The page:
This June, we crossed the fifteenth name off the list of Rainforest Inn reservations. Despite the nearly 100% success of our natural mosquito abatement program, the main culprit behind this unusually large number of cancellations is the fear of Zika and the idea that there must be a lot of mosquitoes at the Rainforest Inn since, after all, it is the El Yunque National Forest jungle. But that same jungle is also home to many small creatures that eat every mosquito they can find.
Travel to Puerto Rico has decreased significantly in the last few months due to the mosquito-borne “Zika virus epidemic.” This trend frustrates us and our peers in Puerto Rico’s tourism sector because it is based on rumors, speculation and hyperbole. We value the health and comfort of our guests, and we are in agreement with the majority of our sector that the Zika virus does not pose a significant threat to travelers.
It is important to be educated on the virus, to put it in perspective with other well-known mosquito-borne health threats for which travelers are accustomed to taking precautions—such as dengue fever and malaria—and to take comfort in the measures implemented by the tourism sector to combat Zika.
As for the relative danger of Zika, malaria proves to be a more serious threat to travelers. The U.S. Centers for Disease Control and Prevention (CDC) reports upwards of 2,000 cases of malaria every year in the U.S., almost all in recent travelers, and the World Health Organization estimates that malaria caused 214 million clinical episodes and 438,000 deaths worldwide in 2015. The CDC reported 1,075 cases of Zika, including one death and one microcephaly case this year in Puerto Rico, and 1,732 total cases in U.S. states and territories.
At first Zika was considered a mild mosquito-borne illness—merely causing a typical headache, fever, rash and red eyes—but has recently caused a scare due to its link to microcephaly and Guillain-Barre syndrome. The CDC projected that more than 20 percent of Puerto Rico's population could be infected with Zika in an outbreak expected to peak this summer, according to the Associated Press (AP) article “Puerto Rico's tourist industry feels economic sting of Zika” in May. The article also states that this alarming prediction has been criticized by some Puerto Rican officials, such as Puerto Rico’s Health Secretary Ana Rius who told the AP that those numbers are exaggerated and improbable. According to the Baltimore Sun article, “Feds are scaring visitors away from Puerto Rico,” Clarisa Jiménez, president and CEO of the Puerto Rico Hotel & Tourism Association, said that the CDC is irresponsibly embellishing health information reports, which have developed into fear mongering that has spurred detrimental consequences for the Puerto Rican economy.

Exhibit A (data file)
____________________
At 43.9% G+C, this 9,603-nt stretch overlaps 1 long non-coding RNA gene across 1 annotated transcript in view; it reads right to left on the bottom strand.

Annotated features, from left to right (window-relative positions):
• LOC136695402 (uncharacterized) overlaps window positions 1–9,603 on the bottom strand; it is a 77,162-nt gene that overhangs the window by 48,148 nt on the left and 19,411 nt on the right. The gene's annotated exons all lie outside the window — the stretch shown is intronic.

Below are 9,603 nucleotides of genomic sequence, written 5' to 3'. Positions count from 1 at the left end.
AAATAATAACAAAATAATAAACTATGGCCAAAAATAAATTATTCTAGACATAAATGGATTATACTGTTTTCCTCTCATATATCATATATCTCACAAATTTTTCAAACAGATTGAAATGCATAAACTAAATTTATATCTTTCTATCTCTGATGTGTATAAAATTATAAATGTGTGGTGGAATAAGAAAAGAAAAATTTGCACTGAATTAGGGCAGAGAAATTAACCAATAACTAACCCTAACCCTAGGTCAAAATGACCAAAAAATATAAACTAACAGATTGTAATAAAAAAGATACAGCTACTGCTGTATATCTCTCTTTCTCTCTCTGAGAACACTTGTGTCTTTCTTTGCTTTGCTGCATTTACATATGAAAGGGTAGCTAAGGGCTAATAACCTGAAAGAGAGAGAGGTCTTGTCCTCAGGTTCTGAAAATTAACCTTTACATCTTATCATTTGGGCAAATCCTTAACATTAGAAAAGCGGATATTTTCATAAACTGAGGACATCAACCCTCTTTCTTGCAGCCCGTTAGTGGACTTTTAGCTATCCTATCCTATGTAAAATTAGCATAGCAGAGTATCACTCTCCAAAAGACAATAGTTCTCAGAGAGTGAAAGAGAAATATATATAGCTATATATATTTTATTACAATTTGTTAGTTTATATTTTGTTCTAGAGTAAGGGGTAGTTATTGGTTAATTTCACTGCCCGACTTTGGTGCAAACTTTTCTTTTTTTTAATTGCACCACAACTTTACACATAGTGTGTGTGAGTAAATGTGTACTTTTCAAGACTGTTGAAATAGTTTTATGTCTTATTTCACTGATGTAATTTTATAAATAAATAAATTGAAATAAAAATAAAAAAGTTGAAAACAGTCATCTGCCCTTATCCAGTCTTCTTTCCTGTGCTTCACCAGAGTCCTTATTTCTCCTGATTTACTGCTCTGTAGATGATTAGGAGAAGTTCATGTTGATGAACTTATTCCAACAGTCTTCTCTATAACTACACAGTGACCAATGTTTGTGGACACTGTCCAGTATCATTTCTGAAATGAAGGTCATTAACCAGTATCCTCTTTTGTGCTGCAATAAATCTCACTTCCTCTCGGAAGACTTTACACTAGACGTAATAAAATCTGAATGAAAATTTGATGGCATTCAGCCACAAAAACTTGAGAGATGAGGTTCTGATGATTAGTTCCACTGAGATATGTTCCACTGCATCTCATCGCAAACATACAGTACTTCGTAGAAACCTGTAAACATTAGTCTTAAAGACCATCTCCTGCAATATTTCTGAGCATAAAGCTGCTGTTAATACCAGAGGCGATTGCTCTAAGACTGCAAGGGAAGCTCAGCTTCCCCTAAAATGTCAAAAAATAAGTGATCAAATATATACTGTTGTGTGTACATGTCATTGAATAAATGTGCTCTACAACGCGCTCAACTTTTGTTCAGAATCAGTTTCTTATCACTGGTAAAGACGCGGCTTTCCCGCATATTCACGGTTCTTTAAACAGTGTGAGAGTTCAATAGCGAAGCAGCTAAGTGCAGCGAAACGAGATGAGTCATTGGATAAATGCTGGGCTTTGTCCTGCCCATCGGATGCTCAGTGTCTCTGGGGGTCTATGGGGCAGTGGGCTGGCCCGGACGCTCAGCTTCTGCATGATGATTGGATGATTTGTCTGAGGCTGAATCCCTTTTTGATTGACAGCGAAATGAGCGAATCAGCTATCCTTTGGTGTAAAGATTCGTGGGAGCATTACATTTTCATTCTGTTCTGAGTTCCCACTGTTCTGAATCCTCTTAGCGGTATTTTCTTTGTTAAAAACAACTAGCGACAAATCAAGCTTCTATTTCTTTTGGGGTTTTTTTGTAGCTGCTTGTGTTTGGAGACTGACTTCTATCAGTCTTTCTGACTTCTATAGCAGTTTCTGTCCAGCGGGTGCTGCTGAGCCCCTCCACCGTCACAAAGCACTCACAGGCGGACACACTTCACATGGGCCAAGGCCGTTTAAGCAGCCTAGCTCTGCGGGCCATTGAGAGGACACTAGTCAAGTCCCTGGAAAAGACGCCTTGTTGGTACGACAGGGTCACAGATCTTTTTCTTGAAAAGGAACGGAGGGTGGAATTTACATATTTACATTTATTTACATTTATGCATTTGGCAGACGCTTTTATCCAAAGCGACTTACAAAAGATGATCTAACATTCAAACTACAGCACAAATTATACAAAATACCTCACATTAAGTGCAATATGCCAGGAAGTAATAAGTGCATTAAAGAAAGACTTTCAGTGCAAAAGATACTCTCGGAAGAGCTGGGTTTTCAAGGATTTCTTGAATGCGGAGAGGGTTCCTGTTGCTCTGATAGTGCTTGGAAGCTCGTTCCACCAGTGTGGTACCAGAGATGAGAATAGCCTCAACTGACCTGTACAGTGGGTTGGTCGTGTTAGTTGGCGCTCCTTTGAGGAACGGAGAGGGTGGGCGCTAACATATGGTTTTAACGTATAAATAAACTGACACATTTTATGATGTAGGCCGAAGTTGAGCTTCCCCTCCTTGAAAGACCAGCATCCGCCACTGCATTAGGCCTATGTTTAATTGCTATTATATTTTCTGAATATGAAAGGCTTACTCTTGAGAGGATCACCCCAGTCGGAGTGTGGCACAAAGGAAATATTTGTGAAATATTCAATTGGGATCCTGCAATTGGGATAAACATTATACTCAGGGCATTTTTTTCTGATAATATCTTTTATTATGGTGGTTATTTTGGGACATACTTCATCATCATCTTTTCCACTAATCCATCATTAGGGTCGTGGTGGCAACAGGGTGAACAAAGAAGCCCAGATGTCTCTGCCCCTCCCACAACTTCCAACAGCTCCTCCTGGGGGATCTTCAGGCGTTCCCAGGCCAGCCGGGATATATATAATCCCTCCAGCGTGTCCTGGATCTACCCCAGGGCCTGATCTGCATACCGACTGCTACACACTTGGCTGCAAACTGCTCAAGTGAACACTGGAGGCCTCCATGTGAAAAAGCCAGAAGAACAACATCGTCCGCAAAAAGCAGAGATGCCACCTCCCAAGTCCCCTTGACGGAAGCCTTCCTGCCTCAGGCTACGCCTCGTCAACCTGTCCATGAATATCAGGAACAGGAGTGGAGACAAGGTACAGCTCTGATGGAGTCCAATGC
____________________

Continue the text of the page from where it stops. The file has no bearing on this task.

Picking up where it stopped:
The Rainforest Inn was sucked into the downward spiral of the island’s tourism industry—previously one of the few sectors that stayed afloat in the otherwise drowning economy—by the “Zika epidemic.” Tourism once represented about seven percent of Puerto Rico's economy, but its recent decline due to the Zika scare will provide less help in alleviating Puerto Rico’s ten-year recession and growing public debt.
In an attempt to decrease the fear-mongered Zika scare created by desperate news media, the Puerto Rico Tourism Company has launched PuertoRicoNow.SeePuertoRico.com to provide potential travelers with current information about the virus on the island, such as the article “Perception vs. Reality: Setting the Record Straight on Zika In Puerto Rico.” Additionally, hotels and tourist destinations have been providing welcome packets with bug repellent and safety information as well as training staff on mosquito abatement.
While many hotels rely on chemical pesticides, the Rainforest Inn stands apart with our use of safe and sustainable biowarfare to fend off mosquitoes. Our program integrates a variety of natural predators of mosquitoes: our koi pond attracts dragonflies and houses fish that eat the mosquitoes that make it through the dragonfly barrier and attempt to lay eggs on the water. With the abundant spider population and the bat homes we constructed in the forest, in combination with cane toads, anoles, a variety of lizards, seven species of coquís and one native iguana on the property, the Rainforest Inn is a death trap for any mosquito that ventures near. Bats, amphibians and reptiles are abundant throughout El Yunque and provide their ecosystem services around many other tourist destinations in the jungle.
Our biowarfare program also coincides with our mission of environmental responsibility because avoiding the use of pesticides allows the natural rainforest wildlife to thrive and continue to protect us and our visitors.
Disproving the common misconception that a bed and breakfast enveloped in the jungle is a mosquito hotspot, our guests are regularly surprised by the almost non-existent mosquito population around the Rainforest Inn.
So, despite the escalating Zika scare, the Rainforest Inn is still the same safe paradise it has always been.
Bill & Renée